Elizabeth was still alive in 1490,12 and also in February 1497, when her son-in-law Thomas LEVENTHORP, Gentleman, left her some law books in his Will. The burial of Lady Elizabeth Broket in Wheathampstead Church in 1507 would have been hers.13
In his Will Edward left ‘my vj childerne eche of theim a pece of siluer’. 3 were sons, of full age—the last 2 therefore—Robert and William—born at the latest 1466 and 1467. Glover, followed by Berry and Clutterbuck, recorded 7 children, but only 2 were daughters. The name of the 3rd surviving daughter is unknown.
Two sons were called Thomas in an attempt to continue the name of Edward’s father and brother, and probably grandfather. The 1st Thomas was therefore probably the 1st son. The 3 pedigrees did not place the names in the same order; some of this was clearly in order to give visual balance to the charts on the page, but the Brokett descent in BL ms Add 29438 (which only listed heirs) said ‘Thomas Brokett Esqr [Edward’s] son & heir dy’d without issue male’ and called John the 2nd son.
- Thomas. All evidence suggests that this Thomas died unmarried. The alledged marriage of Joan, daughter of Sir William Neville, Lord Fauconberg to a ‘Mr. Thos. Brocket, of co. Herts’ is to be rejected, compared and perhaps linked with a flawed attempt to make Dionisia more explicitly a Fauconberg heiress.
- John, Edward’s heir. Became head of the dynasty in Hertfordshire after Edward died in 1488.
- Thomas. Recorded as marrying Elizabeth CALTHROP or Calthorpe, heiress, Thomas appears to have stayed in Yorkshire. Calthrop/Calthorpe is not a Hertfordshire name—there are no old Hertfordshire Wills of that name—whereas one of the coats of arms in the windows of 16th C Steeton Hall was of Calthorpe.14 They had a daughterMargaret, but who apparently had no issue.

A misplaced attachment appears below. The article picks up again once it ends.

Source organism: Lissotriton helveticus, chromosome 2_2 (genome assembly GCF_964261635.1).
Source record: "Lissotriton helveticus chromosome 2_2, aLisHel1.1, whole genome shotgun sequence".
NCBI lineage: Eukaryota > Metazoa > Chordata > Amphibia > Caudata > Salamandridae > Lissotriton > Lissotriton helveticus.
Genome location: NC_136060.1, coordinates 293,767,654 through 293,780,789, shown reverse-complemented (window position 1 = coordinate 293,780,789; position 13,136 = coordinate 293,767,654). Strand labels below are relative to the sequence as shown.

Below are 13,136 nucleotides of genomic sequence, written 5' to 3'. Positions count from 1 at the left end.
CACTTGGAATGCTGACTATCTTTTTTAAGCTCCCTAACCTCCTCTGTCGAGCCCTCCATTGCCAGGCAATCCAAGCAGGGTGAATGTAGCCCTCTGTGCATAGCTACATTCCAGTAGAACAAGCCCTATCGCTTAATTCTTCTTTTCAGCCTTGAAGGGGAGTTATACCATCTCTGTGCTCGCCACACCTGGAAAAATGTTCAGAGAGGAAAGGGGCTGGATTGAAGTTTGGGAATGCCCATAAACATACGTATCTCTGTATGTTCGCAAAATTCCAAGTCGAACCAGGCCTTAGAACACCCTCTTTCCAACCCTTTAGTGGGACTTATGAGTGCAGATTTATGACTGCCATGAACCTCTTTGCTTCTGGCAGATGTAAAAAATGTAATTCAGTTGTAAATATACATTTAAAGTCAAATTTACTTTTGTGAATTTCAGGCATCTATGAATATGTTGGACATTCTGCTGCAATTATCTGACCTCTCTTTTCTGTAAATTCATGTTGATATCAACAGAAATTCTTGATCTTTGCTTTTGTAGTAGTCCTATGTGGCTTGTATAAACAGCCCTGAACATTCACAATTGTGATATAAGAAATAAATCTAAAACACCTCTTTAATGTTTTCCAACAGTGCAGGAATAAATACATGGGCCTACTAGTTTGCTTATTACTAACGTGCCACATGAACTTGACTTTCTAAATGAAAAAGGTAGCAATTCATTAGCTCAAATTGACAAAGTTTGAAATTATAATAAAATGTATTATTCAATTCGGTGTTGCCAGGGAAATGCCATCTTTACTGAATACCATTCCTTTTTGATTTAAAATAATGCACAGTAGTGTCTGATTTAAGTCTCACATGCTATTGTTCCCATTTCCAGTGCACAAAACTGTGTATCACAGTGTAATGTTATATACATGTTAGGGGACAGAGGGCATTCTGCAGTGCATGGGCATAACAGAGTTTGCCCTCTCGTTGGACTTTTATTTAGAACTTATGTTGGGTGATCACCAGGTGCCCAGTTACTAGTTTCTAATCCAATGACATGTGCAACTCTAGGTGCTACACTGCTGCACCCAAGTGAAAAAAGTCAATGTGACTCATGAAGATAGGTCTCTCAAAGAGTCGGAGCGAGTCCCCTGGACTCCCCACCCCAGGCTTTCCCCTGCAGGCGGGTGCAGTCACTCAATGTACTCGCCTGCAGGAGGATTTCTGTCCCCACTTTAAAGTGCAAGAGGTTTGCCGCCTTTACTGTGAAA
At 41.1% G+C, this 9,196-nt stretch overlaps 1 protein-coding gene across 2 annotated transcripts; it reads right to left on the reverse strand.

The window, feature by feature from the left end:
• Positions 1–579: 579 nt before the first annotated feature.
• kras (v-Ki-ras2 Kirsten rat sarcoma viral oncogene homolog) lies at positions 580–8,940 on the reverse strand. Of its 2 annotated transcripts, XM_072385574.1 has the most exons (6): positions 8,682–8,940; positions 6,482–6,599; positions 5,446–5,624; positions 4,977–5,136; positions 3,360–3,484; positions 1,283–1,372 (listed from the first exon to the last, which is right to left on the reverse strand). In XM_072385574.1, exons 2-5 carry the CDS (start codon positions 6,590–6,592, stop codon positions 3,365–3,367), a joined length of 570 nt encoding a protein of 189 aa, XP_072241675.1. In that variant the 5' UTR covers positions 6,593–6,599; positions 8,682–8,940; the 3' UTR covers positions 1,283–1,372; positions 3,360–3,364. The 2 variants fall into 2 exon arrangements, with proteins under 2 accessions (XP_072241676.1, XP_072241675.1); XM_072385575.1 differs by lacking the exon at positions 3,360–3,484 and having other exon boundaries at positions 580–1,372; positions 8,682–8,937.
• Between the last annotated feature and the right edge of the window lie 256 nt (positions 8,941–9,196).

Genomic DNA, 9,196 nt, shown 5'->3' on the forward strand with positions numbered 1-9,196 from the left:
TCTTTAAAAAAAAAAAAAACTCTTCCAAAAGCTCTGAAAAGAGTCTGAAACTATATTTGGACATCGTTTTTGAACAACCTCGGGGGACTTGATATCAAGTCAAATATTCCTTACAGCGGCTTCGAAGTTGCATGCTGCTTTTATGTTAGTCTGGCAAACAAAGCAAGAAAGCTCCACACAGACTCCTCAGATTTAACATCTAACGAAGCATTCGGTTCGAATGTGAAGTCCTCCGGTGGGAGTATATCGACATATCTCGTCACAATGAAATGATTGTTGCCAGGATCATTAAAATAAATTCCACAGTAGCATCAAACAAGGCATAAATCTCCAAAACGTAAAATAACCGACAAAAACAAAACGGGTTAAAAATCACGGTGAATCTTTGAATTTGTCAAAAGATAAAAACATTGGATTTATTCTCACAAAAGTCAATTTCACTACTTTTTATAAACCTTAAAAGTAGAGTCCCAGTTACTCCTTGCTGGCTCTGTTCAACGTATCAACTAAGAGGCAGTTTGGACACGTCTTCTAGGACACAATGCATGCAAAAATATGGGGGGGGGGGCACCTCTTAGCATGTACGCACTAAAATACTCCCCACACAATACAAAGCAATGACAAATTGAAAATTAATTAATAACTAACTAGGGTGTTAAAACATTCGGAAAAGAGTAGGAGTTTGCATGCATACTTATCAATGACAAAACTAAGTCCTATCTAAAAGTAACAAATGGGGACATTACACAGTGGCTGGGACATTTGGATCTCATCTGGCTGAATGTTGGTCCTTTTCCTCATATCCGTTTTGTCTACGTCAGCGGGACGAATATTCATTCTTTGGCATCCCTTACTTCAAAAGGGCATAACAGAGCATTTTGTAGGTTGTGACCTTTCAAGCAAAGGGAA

- Elizabeth. According to Harley 807 Elizabeth married DOCRAY, but according to the Hertfordshire Berry and Clutterbuck she married Thomas FISHER of Hertfordshire.
The Visitation of Hertfordshire 1572 and 1634 for ‘Docwra of Putteridge’15 recorded Roger, 2nd son of Peter Docwra of Yorkshire, marrying Elizabeth ‘daughter to Edward Brocket of Brocket Hall, co. York’. The 1860 Gateshead Pedigree followed Metcalfe. But the chronology is problematic. According to Metcalfe, between Roger and John (d 1531) there were 3 generations: Roger, Reignold, Richard, James, John. Even assuming as little as 21 year generation gaps, this would place Roger’s birth in the early 1400s, while Elizabeth could not have been born before 1451. Two solutions could be:
- The Elizabeth who married Roger Docwra was the daughter of an earlier Brocket of Yorkshire. There was only one earlier Brocket of Brocket Hall—Edward’s father Thomas (c 1370-1435), whose probable daughter Elizabeth married a HESYLRIGG. Thomas, however, was probably himself not born much before Roger, so perhaps Elizabeth was a Yorkshire relative of the line that established Brocket Hall, a sister of Thomas perhaps, and Metcalfe’s ‘of Brocket Hall’ was a heraldic improvement.